The fun thing is since it’s a featureless stock and the drum mag is welded to a 10-round limit, the gun is California compliant, earning it the name “Cali Commie Tommie gun.”
In all, the gun took three years to build, and once he field strips it out, the weirdness really starts to set in. Somewhere in the Khyber Pass, an assembly of artisanal gunsmiths in man dresses and pakol hats are getting ready to offer this guy a guild membership.
I talked to the guy behind it, V8 Merc, after I covered it at Guns.com and he was just flabbergasted that people dug it.
“It is humbling to see my build get well received by others out there. All I was doing when I made it was to create a unique rifle I envisioned 3 years ago,” he said.
Can’t wait to see what he has up his sleeve for 2020.
With some 10th-grade metal trades skills, the guy over at Farm Craft brewed up an AR lower from 265 beer/soda cans.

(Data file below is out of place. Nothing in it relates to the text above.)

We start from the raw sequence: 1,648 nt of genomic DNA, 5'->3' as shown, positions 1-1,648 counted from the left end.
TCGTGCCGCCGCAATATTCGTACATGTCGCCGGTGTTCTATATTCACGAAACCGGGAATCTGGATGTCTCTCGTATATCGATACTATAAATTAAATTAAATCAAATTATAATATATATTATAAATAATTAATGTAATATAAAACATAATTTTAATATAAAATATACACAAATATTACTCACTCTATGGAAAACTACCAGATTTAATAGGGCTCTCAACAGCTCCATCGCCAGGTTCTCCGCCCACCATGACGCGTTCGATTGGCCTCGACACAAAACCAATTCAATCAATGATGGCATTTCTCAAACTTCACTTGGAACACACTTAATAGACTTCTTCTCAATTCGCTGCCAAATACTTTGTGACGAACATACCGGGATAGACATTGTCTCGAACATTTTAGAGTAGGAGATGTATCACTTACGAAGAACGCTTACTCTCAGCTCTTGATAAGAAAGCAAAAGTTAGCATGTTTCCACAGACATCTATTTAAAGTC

Nothing really high-tech involved. He melts the cans down in his foundry furnace, first into muffin tin ingots and then pouring the molten recycled aluminum into a plywood and sand mold box.
Cutting off the sprue and machining out the billet, he threads and mills until he gets a relatively mil-spec receiver to which he drops in a LPK, attaches to an upper, and rips some rounds through.
Now if he could turn an AR lower into a can of beer, that would be magical.
Remember to recycle!
Police in Edmonton, Alberta, in conjunction with the Royal Canadian Mounted Police, found a pair of full-auto DIY MAC-11’s (out of an estimated six made) complete with matching suppressors as well as other sundry illegal arms last month.